University at Buffalo scientists, writing in the journal Nano Letters, reported spherical silicon particles about 10 nanometers in diameter, when combined with water, reacted to form silicic acid (a non-toxic byproduct) and hydrogen, which could be used in fuel cells to produce energy.
The hydrogen-producing reaction didn't require any light, heat or electricity, and also created hydrogen about 150 times faster than similar reactions using silicon particles 100 nanometers wide and 1,000 times faster than bulk silicon, they said.
"When it comes to splitting water to produce hydrogen, nanosized silicon may be better than more obvious choices that people have studied for a while, such as aluminum," UB chemical and biological engineering Professor Mark T. Swihart said.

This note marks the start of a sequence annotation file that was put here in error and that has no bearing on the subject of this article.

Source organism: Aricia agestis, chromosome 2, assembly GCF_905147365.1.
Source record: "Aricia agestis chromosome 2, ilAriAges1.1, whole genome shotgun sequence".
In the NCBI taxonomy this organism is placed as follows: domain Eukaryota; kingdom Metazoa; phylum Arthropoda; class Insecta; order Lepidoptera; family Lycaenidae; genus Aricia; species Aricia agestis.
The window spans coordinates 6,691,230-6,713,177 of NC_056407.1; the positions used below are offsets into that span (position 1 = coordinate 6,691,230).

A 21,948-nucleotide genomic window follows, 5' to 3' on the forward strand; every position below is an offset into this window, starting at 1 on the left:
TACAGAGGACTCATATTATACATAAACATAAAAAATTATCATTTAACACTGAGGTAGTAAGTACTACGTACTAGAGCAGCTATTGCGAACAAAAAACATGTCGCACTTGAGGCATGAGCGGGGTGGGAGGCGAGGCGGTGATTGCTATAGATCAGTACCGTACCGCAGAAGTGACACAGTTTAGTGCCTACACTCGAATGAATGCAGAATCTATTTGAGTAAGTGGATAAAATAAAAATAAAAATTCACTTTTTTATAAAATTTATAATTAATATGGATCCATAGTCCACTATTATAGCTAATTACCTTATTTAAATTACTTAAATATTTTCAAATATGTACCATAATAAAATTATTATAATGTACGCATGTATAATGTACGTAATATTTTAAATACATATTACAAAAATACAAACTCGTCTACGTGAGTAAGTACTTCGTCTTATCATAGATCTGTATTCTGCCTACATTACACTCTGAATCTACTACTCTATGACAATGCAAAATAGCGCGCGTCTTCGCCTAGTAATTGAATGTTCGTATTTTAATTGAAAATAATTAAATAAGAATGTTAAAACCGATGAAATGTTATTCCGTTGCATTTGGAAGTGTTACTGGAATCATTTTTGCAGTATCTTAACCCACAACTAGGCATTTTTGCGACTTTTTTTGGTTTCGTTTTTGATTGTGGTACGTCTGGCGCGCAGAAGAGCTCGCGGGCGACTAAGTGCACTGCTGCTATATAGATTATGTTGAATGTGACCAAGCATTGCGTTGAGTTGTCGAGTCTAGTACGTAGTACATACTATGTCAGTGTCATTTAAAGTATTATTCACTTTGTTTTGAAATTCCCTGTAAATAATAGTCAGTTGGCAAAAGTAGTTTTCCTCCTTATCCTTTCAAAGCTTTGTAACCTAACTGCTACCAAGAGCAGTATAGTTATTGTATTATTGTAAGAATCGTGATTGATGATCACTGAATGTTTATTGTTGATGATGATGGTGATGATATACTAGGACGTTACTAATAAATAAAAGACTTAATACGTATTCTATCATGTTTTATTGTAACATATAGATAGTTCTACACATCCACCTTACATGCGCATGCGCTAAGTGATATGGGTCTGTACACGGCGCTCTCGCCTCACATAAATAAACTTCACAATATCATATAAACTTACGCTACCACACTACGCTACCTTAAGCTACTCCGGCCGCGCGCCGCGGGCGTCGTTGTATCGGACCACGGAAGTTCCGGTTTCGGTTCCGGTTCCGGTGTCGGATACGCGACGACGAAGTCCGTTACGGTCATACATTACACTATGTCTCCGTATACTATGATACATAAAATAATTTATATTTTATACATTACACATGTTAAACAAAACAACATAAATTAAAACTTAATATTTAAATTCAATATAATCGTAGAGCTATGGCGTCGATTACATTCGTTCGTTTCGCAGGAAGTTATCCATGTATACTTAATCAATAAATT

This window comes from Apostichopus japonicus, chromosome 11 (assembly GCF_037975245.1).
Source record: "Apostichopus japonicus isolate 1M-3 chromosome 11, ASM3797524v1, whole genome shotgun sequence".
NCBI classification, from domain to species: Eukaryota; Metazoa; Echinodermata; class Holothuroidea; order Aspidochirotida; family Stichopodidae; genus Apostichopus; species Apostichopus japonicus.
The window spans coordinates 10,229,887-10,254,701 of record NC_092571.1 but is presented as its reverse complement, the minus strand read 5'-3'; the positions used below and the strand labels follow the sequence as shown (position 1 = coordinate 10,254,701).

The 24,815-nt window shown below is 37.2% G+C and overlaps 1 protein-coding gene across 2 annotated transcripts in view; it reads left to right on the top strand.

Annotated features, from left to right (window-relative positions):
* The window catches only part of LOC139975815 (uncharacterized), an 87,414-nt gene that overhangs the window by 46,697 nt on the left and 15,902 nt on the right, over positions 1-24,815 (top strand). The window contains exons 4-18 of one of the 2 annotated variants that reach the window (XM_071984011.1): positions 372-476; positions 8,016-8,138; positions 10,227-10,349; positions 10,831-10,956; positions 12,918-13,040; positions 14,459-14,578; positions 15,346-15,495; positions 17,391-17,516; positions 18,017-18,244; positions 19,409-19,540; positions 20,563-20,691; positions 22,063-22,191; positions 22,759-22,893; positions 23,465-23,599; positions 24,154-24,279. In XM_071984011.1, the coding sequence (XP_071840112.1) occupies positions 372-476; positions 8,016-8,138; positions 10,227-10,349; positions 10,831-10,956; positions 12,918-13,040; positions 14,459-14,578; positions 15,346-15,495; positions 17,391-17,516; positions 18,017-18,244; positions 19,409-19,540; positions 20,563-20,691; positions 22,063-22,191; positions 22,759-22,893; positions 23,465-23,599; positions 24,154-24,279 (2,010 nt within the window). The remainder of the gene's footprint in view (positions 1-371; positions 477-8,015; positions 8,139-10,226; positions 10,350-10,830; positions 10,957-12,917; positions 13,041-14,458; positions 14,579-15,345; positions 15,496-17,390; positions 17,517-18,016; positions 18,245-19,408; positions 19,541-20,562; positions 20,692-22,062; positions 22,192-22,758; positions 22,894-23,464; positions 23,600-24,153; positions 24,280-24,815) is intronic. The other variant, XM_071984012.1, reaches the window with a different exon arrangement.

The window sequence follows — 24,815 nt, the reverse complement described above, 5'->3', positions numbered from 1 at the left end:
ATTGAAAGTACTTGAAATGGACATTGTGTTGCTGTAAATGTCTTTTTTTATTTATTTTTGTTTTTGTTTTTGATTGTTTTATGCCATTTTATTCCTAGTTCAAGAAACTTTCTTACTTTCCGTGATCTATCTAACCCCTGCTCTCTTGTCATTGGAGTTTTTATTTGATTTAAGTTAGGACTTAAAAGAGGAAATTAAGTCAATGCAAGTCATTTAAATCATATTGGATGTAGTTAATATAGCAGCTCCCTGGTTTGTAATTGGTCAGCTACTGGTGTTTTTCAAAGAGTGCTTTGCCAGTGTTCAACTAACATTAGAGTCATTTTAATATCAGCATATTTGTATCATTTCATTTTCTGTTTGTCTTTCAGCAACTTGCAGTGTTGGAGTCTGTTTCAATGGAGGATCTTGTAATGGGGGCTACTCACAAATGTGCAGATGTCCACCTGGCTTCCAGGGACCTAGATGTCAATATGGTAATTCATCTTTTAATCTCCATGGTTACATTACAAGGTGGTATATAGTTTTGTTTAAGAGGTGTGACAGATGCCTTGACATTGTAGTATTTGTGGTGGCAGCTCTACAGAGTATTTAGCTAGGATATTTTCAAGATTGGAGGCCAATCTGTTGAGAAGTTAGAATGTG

The researchers verified the hydrogen they made was relatively pure by testing it successfully in a small fuel cell that powered a fan, the university release issued Wednesday.
"With further development, this technology could form the basis of a 'just add water' approach to generating hydrogen on demand," researcher Paras Prasad said. "The most practical application would be for portable energy sources."
While it takes significant energy and resources to produce the super-small silicon balls, the researchers said, the particles could help power portable devices in situations where water is available and portability is more important than low cost, such as in military operations in the field.
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